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Funding ensures Anglesey Fens survival for future generations

25 Jan 2024 4 minute read
Cors Erddreiniog View East. Image: Gareth Farr

Initial funding of over £500,000 has been secured by the North Wales Wildlife Trust (NWWT) to improve the condition of the Anglesey Fens (Corsydd Môn in Welsh) and help ensure their future survival for wildlife and people.

Grant funding from the National Lottery Heritage Fund (NHLF) and Esmée Fairbairn Foundation, as well as Dŵr Cymru Welsh Water, will help develop plans to protect our precious fens.

These include National Nature Reserves managed by Natural Resources Wales (NRW) at Cors Erddreiniog between Capel Coch and Brynteg, Cors Bodeilio near Talwrn; and the NWWT-managed Cors Goch NNR, near Llanbedrgoch, as well as surrounding fen habitats.

Carbon sinks

Fens – peat-accumulating alkaline wetlands – store vast amounts of carbon, act as natural carbon sinks and support a huge range of wildlife including rare species such as lesser butterfly orchid, fly orchid, medicinal leech and southern damsel fly. Protecting and enhancing these unique landscapes helps tackle the climate and nature emergencies.

This two-year development funding for the Anglesey Fens project has been awarded to a partnership led by North Wales Wildlife Trust which includes Natural Resources Wales (NRW), Dŵr Cymru Welsh Water, Cyngor Sir Ynys Môn and Menter Môn and is supported by the Farmers Union of Wales (FUW) and NFU Cymru.

The development of this landscape-scale project will include creating wildlife corridors and habitats, tackling invasive species, reducing pollution and increasing awareness of and access to the fens to benefit local communities, with the aim of creating a landscape where wildlife and people thrive in a clean, healthy and sustainable environment.


The project will work closely with landholders and communities to build lasting change through active engagement, everyone thinking differently and collaborating, seeking benefits and opportunities for community well-being and delivering a win-win for agricultural efficiency and the environment.

Work will now take place to build evidence and community support to secure funding for the 5-year delivery phase.

Cors Goch. Image: NRW

Frances Cattanach, CEO of the North Wales Wildlife Trust, said: “We are extremely pleased to have secured this funding from the National Lottery Heritage Fund, Esmée Fairbairn Foundation and Dŵr Cymru. We are very excited about the opportunities this project will open to help us save the Anglesey Fens for future generations, and look forward to working with local people to make this happen.

“Nature plays a central role in addressing local and global problems, especially biodiversity loss and climate change and this project will contribute enormously towards our ambition for 30% of North Wales’ land and sea to be connected and protected for nature’s recovery by 2030.”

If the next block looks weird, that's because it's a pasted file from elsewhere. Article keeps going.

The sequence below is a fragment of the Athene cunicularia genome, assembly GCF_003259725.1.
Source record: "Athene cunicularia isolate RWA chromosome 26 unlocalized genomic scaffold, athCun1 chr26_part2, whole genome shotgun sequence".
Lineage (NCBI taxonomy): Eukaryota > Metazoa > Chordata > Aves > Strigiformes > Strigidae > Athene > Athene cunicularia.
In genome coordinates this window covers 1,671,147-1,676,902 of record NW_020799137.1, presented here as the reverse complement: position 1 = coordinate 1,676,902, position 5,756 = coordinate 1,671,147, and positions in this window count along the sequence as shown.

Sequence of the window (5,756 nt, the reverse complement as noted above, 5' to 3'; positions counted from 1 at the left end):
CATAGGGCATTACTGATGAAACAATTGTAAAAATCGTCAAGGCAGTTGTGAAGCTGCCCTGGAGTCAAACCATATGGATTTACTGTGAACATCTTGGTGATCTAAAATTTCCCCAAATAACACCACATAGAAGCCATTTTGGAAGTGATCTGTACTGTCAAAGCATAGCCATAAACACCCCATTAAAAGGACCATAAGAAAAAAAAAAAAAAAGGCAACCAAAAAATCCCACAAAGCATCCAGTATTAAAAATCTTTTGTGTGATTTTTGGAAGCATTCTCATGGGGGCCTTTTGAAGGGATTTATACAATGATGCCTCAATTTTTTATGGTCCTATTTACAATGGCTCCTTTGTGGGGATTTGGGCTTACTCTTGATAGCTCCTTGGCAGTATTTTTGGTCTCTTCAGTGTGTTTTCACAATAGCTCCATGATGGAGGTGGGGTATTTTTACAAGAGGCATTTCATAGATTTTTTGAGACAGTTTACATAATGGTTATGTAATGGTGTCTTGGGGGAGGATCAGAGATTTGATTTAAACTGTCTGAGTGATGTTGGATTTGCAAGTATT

Community benefit

Justin Hanson, NRW’s Team Leader for People and Places in North West Wales, said: “Securing the development funding for this project is fantastic news as it allows us to start partnership work to protect these special sites and provide benefits for the community.

“This project not only achieves environmental goals but also contributes to community resilience, employment opportunities and our wider work to create places where nature and people thrive together.

“We want to ensure people interact and benefit from these sites, which in the past would have been an important resource for local communities.

“It will improve the health and quality of the Anglesey Fens to benefit species, habitats and water quality, contributing to taking urgent action on the climate and nature emergencies by ensuring the Fens provide a long-term carbon store, improving the health of the local population and protecting nature.”

Alwyn Roberts, DCWW Project Manager for the Drinking Water Catchment Team, said: “Cors Erddreiniog falls within the Cefni Drinking Water Catchment. Engagement and delivery of this project in partnership with local land managers and farmers align with the core principles of our WaterSource approach to catchment management.

“The project offers a great opportunity for us to work with ENGO and other stakeholders in a joined-up and targeted approach to help improve the quality, consistency and resilience of future raw water sources.”

The project is currently recruiting a small team to deliver the 2-year development phase of the project, which will involve intensive community engagement. To apply visit the North Wales Wildlife Trust’s website.

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